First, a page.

There are many children living in Odessa and throughout unoccupied Ukraine, they must be struggling to make sense of what is happening. When Jesus looks down at the state of our world He must be deeply grieved. We want to do more to make these children understand that God is watching over them and that Christians across the globe are praying, thinking about them and supporting them through this period.
We reported to you earlier on the actions of the Patriarch of the Russian Orthodox Church who blamed the west for causing the war. During a service he also joined Putin in denying the independence of Ukraine, He said:
“May the Lord protect the Russian land and the peoples who today inhabit this land in Russia, Ukraine, and Belarus. All of us, representatives of these three peoples, are connected by a single Slavic culture…”
“…Our most important prayer must be that the devil does not permit brother to raise hand against brother. . . We are a united people, who, though living today in different countries, came out of a single Kiev baptismal font, united by a common faith and common historical destiny.” Read more about the outrage this caused (here).
In defiance of the Russian Orthodox Church the Ukrainian Orthodox Church has decided to celebrate Christmas on 25th December. So they will now be celebrating Christ’s birth on the same date as many of our supporters. We hope that celebrating Christmas at the same time will remind us all of the difficulties many will face this Christmas. The Ukrainian Government had already made December 25th a National Holiday since 2017, so it is an easy change to make especially as the 25th is on a Sunday this year. The Orthodox Church will be making a survey of how many people attend on the 25th and on a second celebration on 7th January – their traditional date following the Julian calendar. The church is aware that there is a growing passion for the date of a Christmas celebration to be changed permanently, though the older generation are less inclined.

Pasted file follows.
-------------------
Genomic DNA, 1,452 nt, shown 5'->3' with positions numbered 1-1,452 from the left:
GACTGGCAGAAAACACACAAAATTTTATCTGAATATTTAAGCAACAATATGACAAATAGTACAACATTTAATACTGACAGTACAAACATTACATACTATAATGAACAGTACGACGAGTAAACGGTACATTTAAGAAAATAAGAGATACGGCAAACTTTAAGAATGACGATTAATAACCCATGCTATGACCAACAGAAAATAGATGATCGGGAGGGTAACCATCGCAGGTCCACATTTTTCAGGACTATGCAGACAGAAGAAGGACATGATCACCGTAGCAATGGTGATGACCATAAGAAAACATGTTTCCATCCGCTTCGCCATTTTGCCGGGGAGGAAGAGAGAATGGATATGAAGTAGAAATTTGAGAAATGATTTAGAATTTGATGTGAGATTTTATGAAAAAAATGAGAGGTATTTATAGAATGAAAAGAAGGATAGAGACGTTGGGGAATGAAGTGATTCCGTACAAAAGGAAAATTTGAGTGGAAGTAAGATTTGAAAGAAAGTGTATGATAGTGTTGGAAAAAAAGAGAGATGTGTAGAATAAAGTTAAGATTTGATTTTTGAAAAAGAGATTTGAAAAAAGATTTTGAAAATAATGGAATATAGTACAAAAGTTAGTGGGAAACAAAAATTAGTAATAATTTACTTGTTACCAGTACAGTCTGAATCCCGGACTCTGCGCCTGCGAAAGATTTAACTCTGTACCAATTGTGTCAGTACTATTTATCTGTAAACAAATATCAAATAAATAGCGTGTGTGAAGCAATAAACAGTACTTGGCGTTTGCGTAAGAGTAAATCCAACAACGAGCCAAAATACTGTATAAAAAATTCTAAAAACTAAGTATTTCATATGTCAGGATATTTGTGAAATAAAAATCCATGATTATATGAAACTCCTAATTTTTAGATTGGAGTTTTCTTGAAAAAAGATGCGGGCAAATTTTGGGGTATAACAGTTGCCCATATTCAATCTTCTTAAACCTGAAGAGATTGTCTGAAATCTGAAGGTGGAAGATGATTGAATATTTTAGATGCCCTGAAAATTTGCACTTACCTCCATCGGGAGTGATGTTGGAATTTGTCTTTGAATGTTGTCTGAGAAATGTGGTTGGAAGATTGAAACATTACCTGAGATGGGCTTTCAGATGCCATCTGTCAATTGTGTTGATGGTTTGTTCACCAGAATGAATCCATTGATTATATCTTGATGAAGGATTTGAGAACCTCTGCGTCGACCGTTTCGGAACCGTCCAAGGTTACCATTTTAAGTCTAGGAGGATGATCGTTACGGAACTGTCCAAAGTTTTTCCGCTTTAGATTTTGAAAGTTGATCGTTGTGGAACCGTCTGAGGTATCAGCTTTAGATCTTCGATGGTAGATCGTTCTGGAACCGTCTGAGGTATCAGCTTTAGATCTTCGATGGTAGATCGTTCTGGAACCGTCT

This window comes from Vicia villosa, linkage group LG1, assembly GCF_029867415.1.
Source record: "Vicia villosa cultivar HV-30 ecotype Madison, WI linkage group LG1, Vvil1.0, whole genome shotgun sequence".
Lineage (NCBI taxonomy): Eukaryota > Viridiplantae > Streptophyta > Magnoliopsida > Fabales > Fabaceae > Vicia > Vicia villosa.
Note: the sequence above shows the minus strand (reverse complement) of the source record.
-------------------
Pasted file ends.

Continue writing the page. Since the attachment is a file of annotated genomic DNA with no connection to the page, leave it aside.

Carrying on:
Our food distribution began at the start of the war and will continue till the war ends.
Pastor Vasilev runs a Pentecostal Church and his church have celebrated Christs birth with Christmas Concerts on the 24th, 25th and 26th of December – a practice that will be replicated this year. He said:
“In post-Soviet countries the main winter holiday remains New Years Day.
“That’s when most celebrations, parties, fireworks and performances take place.
“We take our celebrations for Christ’s birth out on the streets, to remind people that over 2000 years ago a child came into this world and gifted us with the peace of eternal life.
“The date does not really matter we choose the 25th to join the majority of the world, the celebration is symbolic – the hope eternal.
Ukraine will be intensely cold this Christmas, the economy has made it extremely difficult for citizens to buy food, clothing and other necessities, but worse still energy is in short supply and prices remain high. There are many children still living in Odessa and British Asian Christian Association, would like to help struggling families with a little more help during the colder months. If you would like to help us create a budget that provides more than food, including warm clothes, grants for heating, sanitary products and other necessities, then please donate.